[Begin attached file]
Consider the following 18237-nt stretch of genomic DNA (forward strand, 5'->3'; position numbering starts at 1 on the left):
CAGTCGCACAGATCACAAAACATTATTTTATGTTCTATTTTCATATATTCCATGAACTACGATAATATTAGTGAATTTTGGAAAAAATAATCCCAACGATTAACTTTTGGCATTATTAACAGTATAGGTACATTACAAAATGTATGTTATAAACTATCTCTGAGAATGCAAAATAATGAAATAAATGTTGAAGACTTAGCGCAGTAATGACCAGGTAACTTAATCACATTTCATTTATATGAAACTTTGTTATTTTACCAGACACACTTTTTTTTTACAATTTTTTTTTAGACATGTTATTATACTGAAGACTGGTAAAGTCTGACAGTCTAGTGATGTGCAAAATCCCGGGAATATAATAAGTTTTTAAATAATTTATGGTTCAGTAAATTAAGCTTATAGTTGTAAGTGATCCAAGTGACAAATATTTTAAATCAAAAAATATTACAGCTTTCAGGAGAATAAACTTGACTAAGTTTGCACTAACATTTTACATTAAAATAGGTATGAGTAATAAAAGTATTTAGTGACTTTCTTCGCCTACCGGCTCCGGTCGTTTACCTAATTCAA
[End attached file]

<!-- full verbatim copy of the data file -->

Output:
Consider the following 18237-nt stretch of genomic DNA (forward strand, 5'->3'; position numbering starts at 1 on the left):
CAGTCGCACAGATCACAAAACATTATTTTATGTTCTATTTTCATATATTCCATGAACTACGATAATATTAGTGAATTTTGGAAAAAATAATCCCAACGATTAACTTTTGGCATTATTAACAGTATAGGTACATTACAAAATGTATGTTATAAACTATCTCTGAGAATGCAAAATAATGAAATAAATGTTGAAGACTTAGCGCAGTAATGACCAGGTAACTTAATCACATTTCATTTATATGAAACTTTGTTATTTTACCAGACACACTTTTTTTTTACAATTTTTTTTTAGACATGTTATTATACTGAAGACTGGTAAAGTCTGACAGTCTAGTGATGTGCAAAATCCCGGGAATATAATAAGTTTTTAAATAATTTATGGTTCAGTAAATTAAGCTTATAGTTGTAAGTGATCCAAGTGACAAATATTTTAAATCAAAAAATATTACAGCTTTCAGGAGAATAAACTTGACTAAGTTTGCACTAACATTTTACATTAAAATAGGTATGAGTAATAAAAGTATTTAGTGACTTTCTTCGCCTACCGGCTCCGGTCGTTTACCTAATTCAA